The 24-hour weekend service on the Jubilee, Victoria and most of the Piccadilly, Central and Northern lines in London was due to start on 12 September.

Tube workers staged two 24-hour strikes in July and August in a dispute with London Underground (LU) over rotas and working conditions on the new service.

LU said it had deferred the introduction to “allow more time” for talks with the unions.

On Monday a further two 24-hour Tube strikes planned for this week were called off after discussions between LU managers and Unite union, the train drivers’ union Aslef, the Transport Salaried Staffs Association (TSSA) and the Rail, Maritime and Transport Union (RMT).

LU managing director Nick Brown said: “Further to the progress made in recent days with the trade unions and the suspension of strike action, we believe we are not far from an agreement that protects the work-life balance of our employees and is affordable, sustainable and fair.

“As such, we have decided to defer the introduction of Night Tube to allow more time for those talks to conclude.

“Our objective is to reach an agreement that ends this dispute and delivers the Night Tube for Londoners this autumn.”

London Mayor Boris Johnson said: “As I’ve previously made clear, I’m not interested in a staring match over 12 September and I want to see night Tube introduced this autumn.

“Agreement on this is in everyone’s interests – Londoners, businesses, visitors to our city and the hard-working London Underground staff who are central to making this happen.”

He added further strike action “isn’t going to benefit anyone”.

Mick Whelan, general secretary of Aslef, welcomed the deferral of the launch.

He said: “It has to be done in a way that works for London Underground, for passengers, and also for the drivers who deliver this service every day.

“Had LU not acted in bad faith, by trying to introduce the Night Tube in London without consultation, and without negotiation, we wouldn’t be where we are today and they would have been in a position to deliver.”

However, the RMT has set two new Tube strike dates of 8 and 10 September if no agreement reached.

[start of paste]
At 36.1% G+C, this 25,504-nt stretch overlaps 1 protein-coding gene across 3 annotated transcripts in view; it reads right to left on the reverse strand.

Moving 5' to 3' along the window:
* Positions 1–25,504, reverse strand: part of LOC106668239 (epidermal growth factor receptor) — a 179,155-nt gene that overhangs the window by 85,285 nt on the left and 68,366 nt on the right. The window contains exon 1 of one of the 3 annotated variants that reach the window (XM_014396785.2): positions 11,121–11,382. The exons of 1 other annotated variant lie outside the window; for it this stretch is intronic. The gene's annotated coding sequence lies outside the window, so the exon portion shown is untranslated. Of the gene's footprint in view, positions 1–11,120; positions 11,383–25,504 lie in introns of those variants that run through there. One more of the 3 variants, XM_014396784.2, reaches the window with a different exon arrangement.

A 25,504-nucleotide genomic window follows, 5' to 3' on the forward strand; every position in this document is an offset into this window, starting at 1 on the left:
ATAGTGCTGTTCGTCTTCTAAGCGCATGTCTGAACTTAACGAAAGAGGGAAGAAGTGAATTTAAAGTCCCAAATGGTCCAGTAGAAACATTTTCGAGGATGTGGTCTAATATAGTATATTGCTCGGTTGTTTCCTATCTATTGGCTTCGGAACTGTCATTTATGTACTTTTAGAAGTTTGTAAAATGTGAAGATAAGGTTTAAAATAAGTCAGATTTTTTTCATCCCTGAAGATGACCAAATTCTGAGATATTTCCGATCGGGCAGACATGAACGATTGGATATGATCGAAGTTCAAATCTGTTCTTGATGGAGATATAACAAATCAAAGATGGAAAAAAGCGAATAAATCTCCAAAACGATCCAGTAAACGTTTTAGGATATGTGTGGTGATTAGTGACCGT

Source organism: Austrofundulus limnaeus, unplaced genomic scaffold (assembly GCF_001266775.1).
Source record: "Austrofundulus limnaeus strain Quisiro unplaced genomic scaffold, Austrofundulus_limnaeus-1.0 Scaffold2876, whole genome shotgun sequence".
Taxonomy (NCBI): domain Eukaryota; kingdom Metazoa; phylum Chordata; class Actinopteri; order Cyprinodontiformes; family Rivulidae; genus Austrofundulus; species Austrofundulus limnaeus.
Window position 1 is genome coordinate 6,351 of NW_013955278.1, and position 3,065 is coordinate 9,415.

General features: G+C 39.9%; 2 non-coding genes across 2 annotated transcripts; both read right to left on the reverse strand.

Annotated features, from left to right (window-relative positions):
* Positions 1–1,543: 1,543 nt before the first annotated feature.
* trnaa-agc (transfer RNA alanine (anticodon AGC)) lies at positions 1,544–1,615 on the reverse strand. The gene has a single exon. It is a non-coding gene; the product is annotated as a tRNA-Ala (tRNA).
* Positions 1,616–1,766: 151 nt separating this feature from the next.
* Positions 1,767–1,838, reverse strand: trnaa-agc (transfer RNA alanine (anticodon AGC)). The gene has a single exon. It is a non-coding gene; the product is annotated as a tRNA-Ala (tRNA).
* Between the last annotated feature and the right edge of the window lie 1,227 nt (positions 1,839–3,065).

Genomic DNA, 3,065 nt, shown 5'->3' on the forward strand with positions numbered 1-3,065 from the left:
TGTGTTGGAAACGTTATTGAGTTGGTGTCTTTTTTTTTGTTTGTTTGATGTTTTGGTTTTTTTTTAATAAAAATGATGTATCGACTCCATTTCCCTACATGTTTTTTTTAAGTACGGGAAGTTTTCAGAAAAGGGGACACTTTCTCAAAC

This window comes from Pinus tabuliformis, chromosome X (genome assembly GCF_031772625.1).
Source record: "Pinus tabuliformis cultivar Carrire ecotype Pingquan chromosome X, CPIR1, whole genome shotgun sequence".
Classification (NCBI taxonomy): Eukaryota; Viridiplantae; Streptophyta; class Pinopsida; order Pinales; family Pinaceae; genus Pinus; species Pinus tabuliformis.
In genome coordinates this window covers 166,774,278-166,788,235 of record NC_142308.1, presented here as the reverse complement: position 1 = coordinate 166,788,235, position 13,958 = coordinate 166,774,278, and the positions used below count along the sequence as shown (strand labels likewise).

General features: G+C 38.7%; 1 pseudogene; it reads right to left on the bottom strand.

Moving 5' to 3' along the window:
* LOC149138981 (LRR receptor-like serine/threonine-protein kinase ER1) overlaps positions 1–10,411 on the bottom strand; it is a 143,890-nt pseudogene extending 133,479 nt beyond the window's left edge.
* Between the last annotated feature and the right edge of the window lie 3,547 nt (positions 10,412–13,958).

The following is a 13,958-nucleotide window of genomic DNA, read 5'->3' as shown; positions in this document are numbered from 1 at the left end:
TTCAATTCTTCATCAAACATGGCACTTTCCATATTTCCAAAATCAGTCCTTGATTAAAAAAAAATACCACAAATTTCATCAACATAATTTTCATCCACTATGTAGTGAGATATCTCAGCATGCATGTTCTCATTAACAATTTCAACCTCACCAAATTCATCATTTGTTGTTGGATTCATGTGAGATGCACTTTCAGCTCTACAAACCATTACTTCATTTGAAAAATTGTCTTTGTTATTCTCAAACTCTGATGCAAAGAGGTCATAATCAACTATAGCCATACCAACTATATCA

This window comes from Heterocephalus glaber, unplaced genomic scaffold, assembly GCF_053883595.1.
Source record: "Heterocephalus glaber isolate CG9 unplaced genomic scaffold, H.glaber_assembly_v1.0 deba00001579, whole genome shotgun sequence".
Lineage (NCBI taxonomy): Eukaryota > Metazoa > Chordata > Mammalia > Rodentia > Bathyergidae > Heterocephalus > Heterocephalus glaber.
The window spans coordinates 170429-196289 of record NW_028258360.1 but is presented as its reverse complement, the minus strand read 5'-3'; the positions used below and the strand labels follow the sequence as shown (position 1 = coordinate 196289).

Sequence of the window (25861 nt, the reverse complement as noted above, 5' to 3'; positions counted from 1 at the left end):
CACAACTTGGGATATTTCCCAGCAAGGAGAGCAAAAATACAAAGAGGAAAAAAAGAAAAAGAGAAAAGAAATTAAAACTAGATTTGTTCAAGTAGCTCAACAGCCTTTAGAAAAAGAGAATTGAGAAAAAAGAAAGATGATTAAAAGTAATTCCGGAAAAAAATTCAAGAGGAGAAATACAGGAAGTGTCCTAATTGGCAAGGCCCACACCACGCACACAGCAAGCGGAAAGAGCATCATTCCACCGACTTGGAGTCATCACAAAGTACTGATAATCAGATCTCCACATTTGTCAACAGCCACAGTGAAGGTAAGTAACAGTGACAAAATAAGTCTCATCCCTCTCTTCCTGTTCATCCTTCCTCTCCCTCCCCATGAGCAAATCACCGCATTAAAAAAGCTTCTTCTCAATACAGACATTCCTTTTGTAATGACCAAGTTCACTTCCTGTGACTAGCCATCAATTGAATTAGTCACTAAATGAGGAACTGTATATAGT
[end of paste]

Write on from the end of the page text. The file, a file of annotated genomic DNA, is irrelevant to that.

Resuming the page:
RMT general secretary Mick Cash said: “RMT welcomes this move, which is what we have been calling for ever since we went into dispute over the night Tube issue.

“We warned repeatedly that it would be dangerous and foolish to press ahead with bodged night Tube plans until the very basics in terms of staffing and safety had been agreed with the unions through the long-established frameworks.”

The RMT added the move mean its members were “right to strike”.

Businesses expressed dismay at the deferral.

David Leam, of business group London First, said: “This is disappointing for businesses, but if it gives London Underground and the unions time to come up with a long-term deal it will be worth it.”


In September 2014, TfL announced the Night Tube would run on Fridays and Saturdays with six trains per hour through central London on five Tube lines, while on the Northern Line, there would have been eight trains an hour to meet demand at busy stations between Leicester Square and Camden Town. This would bring new lease into the entertainment and night life of Londoners who frequent areas such as North Woolwich with the O2 and Indigo arenas – homes of many late finishing big ticket concerts and performances – the West End areas of Piccadilly, Leicester Square, Soho, Chinatown and Trafalgar Square – the hub of London’s night life.

Chancellor George Osborne and Mr Johnson said it would add £6.4bn to the London economy by 2030 and create 500,000 new jobs.

Story from BBC News

August 2015

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